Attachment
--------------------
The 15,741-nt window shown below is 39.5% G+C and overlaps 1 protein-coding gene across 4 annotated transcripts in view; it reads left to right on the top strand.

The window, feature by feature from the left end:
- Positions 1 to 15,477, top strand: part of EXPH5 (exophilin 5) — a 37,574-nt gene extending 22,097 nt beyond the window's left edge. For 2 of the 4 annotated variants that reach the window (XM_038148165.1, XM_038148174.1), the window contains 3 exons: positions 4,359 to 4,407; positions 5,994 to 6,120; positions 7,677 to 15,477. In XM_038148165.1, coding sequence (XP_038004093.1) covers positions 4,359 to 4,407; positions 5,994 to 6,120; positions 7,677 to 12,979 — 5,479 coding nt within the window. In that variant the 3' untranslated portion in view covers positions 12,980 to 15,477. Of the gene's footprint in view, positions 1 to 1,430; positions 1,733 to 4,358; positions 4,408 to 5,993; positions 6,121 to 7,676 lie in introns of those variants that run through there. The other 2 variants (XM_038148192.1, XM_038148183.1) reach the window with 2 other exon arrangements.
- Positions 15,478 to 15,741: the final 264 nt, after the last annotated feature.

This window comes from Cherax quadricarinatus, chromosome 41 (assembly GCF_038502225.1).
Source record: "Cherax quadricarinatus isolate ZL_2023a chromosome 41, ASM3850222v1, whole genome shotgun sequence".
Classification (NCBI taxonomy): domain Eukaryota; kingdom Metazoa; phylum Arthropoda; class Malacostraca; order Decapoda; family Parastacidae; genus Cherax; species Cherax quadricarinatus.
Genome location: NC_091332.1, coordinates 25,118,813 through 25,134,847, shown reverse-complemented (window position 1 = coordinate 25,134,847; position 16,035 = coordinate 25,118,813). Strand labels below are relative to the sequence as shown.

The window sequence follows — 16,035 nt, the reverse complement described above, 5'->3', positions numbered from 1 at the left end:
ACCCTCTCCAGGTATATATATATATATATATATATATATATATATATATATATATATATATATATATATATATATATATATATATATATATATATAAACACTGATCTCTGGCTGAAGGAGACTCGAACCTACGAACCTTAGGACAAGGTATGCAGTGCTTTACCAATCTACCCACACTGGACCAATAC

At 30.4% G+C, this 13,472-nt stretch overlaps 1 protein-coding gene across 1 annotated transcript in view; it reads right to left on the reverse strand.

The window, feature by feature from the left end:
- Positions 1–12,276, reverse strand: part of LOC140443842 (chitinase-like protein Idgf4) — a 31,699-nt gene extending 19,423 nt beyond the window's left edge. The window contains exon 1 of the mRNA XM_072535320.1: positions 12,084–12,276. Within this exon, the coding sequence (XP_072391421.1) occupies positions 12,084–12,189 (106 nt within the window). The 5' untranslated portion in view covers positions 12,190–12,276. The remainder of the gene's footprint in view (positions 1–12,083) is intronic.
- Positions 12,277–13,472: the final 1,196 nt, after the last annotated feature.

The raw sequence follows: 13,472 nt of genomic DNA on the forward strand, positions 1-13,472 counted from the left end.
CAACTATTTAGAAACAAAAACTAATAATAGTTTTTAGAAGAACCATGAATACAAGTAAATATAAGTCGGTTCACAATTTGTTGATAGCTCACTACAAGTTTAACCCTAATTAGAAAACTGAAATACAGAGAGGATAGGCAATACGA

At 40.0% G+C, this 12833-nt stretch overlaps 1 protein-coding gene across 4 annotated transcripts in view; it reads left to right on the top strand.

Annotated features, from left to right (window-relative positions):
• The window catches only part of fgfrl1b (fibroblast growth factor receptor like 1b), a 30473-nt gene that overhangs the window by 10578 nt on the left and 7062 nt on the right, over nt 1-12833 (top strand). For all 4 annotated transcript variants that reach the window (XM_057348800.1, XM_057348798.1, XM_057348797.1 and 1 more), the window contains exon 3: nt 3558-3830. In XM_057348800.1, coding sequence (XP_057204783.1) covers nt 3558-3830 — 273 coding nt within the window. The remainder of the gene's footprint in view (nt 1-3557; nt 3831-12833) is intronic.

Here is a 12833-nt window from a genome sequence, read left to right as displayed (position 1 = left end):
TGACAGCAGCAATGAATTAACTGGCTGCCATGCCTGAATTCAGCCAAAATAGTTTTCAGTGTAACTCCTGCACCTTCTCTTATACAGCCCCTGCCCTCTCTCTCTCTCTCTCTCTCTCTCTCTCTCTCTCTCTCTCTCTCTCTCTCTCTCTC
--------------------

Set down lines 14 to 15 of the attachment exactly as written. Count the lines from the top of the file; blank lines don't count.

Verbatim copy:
- Positions 12,277–13,472: the final 1,196 nt, after the last annotated feature.

The raw sequence follows: 13,472 nt of genomic DNA on the forward strand, positions 1-13,472 counted from the left end.